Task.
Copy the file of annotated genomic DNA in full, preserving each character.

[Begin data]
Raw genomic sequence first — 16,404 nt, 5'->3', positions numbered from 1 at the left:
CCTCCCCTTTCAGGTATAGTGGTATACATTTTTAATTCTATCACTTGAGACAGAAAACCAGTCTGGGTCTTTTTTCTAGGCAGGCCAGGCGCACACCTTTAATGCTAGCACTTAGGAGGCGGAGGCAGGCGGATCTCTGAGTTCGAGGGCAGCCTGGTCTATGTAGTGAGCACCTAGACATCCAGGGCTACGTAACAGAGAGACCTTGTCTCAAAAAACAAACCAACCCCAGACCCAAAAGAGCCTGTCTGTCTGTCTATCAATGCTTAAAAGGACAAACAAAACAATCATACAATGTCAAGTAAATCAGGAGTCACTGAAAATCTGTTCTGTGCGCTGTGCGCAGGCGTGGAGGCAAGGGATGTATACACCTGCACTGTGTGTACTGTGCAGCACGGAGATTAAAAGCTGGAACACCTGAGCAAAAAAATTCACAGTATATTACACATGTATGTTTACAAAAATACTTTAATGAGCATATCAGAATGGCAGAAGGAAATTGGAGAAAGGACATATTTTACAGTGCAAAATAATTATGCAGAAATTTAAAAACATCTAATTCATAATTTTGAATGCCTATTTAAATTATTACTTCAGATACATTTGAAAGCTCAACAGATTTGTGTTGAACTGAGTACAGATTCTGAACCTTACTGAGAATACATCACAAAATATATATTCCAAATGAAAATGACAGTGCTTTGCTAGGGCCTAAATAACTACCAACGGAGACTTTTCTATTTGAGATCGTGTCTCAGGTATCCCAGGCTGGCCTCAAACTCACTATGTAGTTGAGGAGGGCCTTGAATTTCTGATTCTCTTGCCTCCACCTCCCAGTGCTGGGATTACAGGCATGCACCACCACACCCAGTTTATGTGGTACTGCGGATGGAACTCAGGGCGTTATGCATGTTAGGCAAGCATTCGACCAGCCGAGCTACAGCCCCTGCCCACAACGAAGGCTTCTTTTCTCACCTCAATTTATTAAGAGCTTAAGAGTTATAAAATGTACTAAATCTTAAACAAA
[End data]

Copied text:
Raw genomic sequence first — 16,404 nt, 5'->3', positions numbered from 1 at the left:
CCTCCCCTTTCAGGTATAGTGGTATACATTTTTAATTCTATCACTTGAGACAGAAAACCAGTCTGGGTCTTTTTTCTAGGCAGGCCAGGCGCACACCTTTAATGCTAGCACTTAGGAGGCGGAGGCAGGCGGATCTCTGAGTTCGAGGGCAGCCTGGTCTATGTAGTGAGCACCTAGACATCCAGGGCTACGTAACAGAGAGACCTTGTCTCAAAAAACAAACCAACCCCAGACCCAAAAGAGCCTGTCTGTCTGTCTATCAATGCTTAAAAGGACAAACAAAACAATCATACAATGTCAAGTAAATCAGGAGTCACTGAAAATCTGTTCTGTGCGCTGTGCGCAGGCGTGGAGGCAAGGGATGTATACACCTGCACTGTGTGTACTGTGCAGCACGGAGATTAAAAGCTGGAACACCTGAGCAAAAAAATTCACAGTATATTACACATGTATGTTTACAAAAATACTTTAATGAGCATATCAGAATGGCAGAAGGAAATTGGAGAAAGGACATATTTTACAGTGCAAAATAATTATGCAGAAATTTAAAAACATCTAATTCATAATTTTGAATGCCTATTTAAATTATTACTTCAGATACATTTGAAAGCTCAACAGATTTGTGTTGAACTGAGTACAGATTCTGAACCTTACTGAGAATACATCACAAAATATATATTCCAAATGAAAATGACAGTGCTTTGCTAGGGCCTAAATAACTACCAACGGAGACTTTTCTATTTGAGATCGTGTCTCAGGTATCCCAGGCTGGCCTCAAACTCACTATGTAGTTGAGGAGGGCCTTGAATTTCTGATTCTCTTGCCTCCACCTCCCAGTGCTGGGATTACAGGCATGCACCACCACACCCAGTTTATGTGGTACTGCGGATGGAACTCAGGGCGTTATGCATGTTAGGCAAGCATTCGACCAGCCGAGCTACAGCCCCTGCCCACAACGAAGGCTTCTTTTCTCACCTCAATTTATTAAGAGCTTAAGAGTTATAAAATGTACTAAATCTTAAACAAA